Hmmm. Maybe sending your kids to college isn’t the most beneficial thing to securing a job

University_Funding The commencement address is given during graduation at the University of Wisconsin in Madison, Wis., on May 12, 2018. (AP Photo/Jon Elswick, File)

Revelation 13:16-18 “Also it causes all, both small and great, both rich and poor, both free and slave, to be marked on the right hand or the forehead, so that no one can buy or sell unless he has the mark, that is, the name of the beast or the number of its name. This calls for wisdom: let the one who has understanding calculate the number of the beast, for it is the number of a man, and his number is 666.”

Important Takeaways:

  • Report finds 52% of recent college grads working in fast food, retail and other ‘underemployed’ jobs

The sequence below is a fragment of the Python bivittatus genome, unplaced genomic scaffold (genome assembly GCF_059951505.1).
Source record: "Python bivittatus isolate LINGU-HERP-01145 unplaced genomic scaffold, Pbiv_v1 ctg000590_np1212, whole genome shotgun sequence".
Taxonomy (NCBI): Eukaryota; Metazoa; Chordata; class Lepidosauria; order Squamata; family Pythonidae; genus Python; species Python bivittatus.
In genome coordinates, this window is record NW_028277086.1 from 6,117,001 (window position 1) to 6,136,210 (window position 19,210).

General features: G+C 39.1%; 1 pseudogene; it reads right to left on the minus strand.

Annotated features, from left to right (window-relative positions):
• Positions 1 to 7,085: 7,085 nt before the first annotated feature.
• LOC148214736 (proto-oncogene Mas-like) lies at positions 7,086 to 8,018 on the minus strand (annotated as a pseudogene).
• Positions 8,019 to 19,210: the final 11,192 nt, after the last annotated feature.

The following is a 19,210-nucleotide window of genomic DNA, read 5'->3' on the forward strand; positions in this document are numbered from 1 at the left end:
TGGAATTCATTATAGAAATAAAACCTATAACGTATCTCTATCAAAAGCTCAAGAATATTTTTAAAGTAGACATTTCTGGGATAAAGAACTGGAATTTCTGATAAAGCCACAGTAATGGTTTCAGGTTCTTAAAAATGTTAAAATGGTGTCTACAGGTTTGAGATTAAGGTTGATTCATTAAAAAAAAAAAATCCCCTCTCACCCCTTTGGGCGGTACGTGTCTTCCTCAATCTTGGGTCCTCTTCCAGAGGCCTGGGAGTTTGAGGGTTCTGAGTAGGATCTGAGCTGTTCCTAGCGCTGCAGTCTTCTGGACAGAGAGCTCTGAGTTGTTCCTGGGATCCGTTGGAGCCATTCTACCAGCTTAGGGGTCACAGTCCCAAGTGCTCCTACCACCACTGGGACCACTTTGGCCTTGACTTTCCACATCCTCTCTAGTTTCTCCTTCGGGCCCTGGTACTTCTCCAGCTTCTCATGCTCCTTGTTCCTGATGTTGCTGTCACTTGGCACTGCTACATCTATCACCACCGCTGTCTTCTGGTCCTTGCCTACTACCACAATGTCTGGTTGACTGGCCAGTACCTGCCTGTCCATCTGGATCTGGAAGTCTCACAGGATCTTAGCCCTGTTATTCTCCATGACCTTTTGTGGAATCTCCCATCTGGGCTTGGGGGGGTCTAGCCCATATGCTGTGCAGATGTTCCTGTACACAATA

• Americans have long viewed a four-year college degree as essential to financial success, but a report finds that most graduates can’t find a job requiring a degree within a year of commencement.
  • The nonprofit Strada Institute for the Future of Work and the Burning Glass Institute reported this month that 52% of graduates were “underemployed” in food service, hospitality, retail sales, office administration and other fields a year after earning a bachelor’s degree. The study analyzed federal statistics, job postings and online resumes of more than 60 million U.S. workers.
  • Ten years after graduation, 45% still didn’t hold a job requiring college-level skills. By contrast, 79% of graduates who started their careers with college-level jobs still had such work five years later.
  • Liberal arts and humanities majors struggled the most, but the report found that biology, physics, psychology and communications majors also failed to secure related positions.
  • The Indianapolis-based Strada Education Foundation said the findings “show that a college degree is not always a guarantee of labor market success.”
  • Several economists, workforce analysts and higher education leaders interviewed by The Washington Times agreed. They said the numbers underline a growing disconnect between what colleges teach and what employers need in a tight labor market.

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